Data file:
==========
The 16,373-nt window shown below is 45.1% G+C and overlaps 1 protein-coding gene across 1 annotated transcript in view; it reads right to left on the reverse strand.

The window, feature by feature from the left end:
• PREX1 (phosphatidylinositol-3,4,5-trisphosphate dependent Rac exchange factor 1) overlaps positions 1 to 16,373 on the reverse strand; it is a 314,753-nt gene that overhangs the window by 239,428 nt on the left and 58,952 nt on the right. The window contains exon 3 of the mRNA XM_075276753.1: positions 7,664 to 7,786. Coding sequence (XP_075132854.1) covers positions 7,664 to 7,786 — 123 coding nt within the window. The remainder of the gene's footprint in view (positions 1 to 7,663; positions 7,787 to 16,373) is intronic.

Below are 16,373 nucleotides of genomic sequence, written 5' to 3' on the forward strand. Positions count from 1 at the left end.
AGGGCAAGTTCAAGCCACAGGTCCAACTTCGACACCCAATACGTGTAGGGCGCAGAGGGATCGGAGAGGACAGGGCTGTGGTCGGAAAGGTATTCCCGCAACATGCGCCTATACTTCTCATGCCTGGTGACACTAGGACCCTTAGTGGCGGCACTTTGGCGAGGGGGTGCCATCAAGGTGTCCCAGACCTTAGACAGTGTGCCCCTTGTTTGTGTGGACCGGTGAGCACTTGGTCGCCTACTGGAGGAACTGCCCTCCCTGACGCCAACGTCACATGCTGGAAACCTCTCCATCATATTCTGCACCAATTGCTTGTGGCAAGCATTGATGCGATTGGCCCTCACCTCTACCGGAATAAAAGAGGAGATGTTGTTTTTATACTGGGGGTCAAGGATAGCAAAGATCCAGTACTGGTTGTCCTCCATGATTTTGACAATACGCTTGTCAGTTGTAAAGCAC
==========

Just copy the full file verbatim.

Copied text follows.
The 16,373-nt window shown below is 45.1% G+C and overlaps 1 protein-coding gene across 1 annotated transcript in view; it reads right to left on the reverse strand.

The window, feature by feature from the left end:
• PREX1 (phosphatidylinositol-3,4,5-trisphosphate dependent Rac exchange factor 1) overlaps positions 1 to 16,373 on the reverse strand; it is a 314,753-nt gene that overhangs the window by 239,428 nt on the left and 58,952 nt on the right. The window contains exon 3 of the mRNA XM_075276753.1: positions 7,664 to 7,786. Coding sequence (XP_075132854.1) covers positions 7,664 to 7,786 — 123 coding nt within the window. The remainder of the gene's footprint in view (positions 1 to 7,663; positions 7,787 to 16,373) is intronic.

Below are 16,373 nucleotides of genomic sequence, written 5' to 3' on the forward strand. Positions count from 1 at the left end.
AGGGCAAGTTCAAGCCACAGGTCCAACTTCGACACCCAATACGTGTAGGGCGCAGAGGGATCGGAGAGGACAGGGCTGTGGTCGGAAAGGTATTCCCGCAACATGCGCCTATACTTCTCATGCCTGGTGACACTAGGACCCTTAGTGGCGGCACTTTGGCGAGGGGGTGCCATCAAGGTGTCCCAGACCTTAGACAGTGTGCCCCTTGTTTGTGTGGACCGGTGAGCACTTGGTCGCCTACTGGAGGAACTGCCCTCCCTGACGCCAACGTCACATGCTGGAAACCTCTCCATCATATTCTGCACCAATTGCTTGTGGCAAGCATTGATGCGATTGGCCCTCACCTCTACCGGAATAAAAGAGGAGATGTTGTTTTTATACTGGGGGTCAAGGATAGCAAAGATCCAGTACTGGTTGTCCTCCATGATTTTGACAATACGCTTGTCAGTTGTAAAGCAC